Perspectives: Palliative Care Home Visit

Col. (Dr.) Nikahat Jahan, Secunderabad

After serving twenty years as a specialist in Anaesthesia and Intensive Care Medicine, I started  training in the field of Palliative care. As a part of my training I, along with three of my colleagues, had the opportunity to join the palliative care team of a Non-Government Organisation (NGO) that provides home-based care in North India.

On a warm rainy morning in the monsoons, we reached the head office of the NGO and met up the Director who briefed us about their work and introduced us to her wonderfully enthusiastic team including the helpline staff with each of them explaining to us about their jobs. We were split into two groups and teamed up with two Palliative Care teams and we started off for home visits. Each palliative care team consisted of a doctor, a nurse, and a counsellor.

We first visited a new patient in an upper middle-class neighbourhood. The patient’s son told us about his mother’s illness, her clinical and diagnostic workup as he understood it. She seemed to be having an upper abdominal malignancy with metastasis into the liver, bowel, peritoneum, and abdominal lymph nodes. She also had ascites and features of bowel obstruction because of which she was unable to eat or drink for the past three days. She was however, able to take care of her basic needs. We then met the patient and the team spoke to her to found out how much she understood about her illness, what her main concerns were, whether she had pain, if she would like to go to the hospital for treatment, and if she was depressed. The lady patiently answered all the questions and said that she feared going to the hospital and that she would like to be treated at home. She was not in pain, so the team advised the family about her treatment plan which included prokinetic agents, antacids, and to give paracetamol, in case of pain. After this, the son asked the team what the NGO could do for her in terms of providing a hospital type bed and round the clock nurses to take care of his mother. I was a bit surprised by this, since it seemed as if nothing of what his mother or the team had said meant anything to this person. Was he only interested in arranging free bed and nurses for his mother by queuing up early, even though he had the money to arrange those on his own as and when they might be required? The team members politely apprised him about what the NGO could and could not provide. They informed them that the NGO provides free home visits by the palliative care team, consultation, and free analgesics, and that they did not provide nurses or hospital type beds. We then moved to our next patient.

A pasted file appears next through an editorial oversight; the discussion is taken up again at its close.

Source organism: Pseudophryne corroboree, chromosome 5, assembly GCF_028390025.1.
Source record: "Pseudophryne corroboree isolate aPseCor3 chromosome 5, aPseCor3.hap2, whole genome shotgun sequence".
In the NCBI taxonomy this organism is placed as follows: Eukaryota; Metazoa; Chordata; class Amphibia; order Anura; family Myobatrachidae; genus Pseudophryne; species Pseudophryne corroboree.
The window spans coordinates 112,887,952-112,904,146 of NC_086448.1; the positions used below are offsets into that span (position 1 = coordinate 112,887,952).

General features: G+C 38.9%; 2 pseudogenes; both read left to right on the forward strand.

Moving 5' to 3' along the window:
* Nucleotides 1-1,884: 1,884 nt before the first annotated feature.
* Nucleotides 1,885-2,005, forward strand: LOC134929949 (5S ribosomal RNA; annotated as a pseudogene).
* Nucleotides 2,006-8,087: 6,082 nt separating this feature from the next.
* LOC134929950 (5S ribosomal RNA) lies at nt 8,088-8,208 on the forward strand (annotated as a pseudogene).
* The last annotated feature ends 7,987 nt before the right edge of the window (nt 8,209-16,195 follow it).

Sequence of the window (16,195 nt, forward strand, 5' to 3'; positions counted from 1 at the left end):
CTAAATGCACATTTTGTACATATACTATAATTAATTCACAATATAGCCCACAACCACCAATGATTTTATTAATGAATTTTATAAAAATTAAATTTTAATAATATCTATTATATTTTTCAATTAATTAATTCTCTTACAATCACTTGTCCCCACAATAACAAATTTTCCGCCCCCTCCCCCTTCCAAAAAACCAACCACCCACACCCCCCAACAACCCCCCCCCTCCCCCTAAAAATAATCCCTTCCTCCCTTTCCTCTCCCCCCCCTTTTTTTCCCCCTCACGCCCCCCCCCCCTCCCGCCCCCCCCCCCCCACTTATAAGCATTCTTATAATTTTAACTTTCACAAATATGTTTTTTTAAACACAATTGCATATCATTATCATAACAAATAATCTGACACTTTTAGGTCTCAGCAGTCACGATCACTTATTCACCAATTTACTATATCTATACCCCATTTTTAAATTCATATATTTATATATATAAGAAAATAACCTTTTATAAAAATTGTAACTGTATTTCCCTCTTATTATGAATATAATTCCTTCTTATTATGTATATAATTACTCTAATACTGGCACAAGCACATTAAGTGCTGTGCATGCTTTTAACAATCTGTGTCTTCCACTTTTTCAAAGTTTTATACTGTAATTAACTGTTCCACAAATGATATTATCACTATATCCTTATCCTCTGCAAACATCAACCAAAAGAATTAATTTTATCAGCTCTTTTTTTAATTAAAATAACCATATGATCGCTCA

From this upper middle-class neighbourhood, we moved to extremely impoverished slums. I for one, had never been inside a slum. The roads quickly became lanes and got narrower and narrower until it was just about 2 or 3 feet across. There were stinking open drains, mounds of filth taken out of the drains, open gutters, overcrowded lanes with urchins running around and playing, small children taking care of their baby siblings, open doors that revealed the tiny one-room homes which measured not more than 5 or 6 feet in their longest dimension. Even in that cramped slum there was a temple and a mosque in tiny rooms. After walking for about half a kilometre into the slum, we saw our second patient; a case of metastatic ovarian cancer. She was lying on a string mattress with a tiny hair oil-soaked pillow. She got up to greet us and then talked about her abdominal pain. The team checked her clinical condition, asked about her sigmoidoscopy appointment at a neighbouring hospital, checked her medications and refilled her prescription.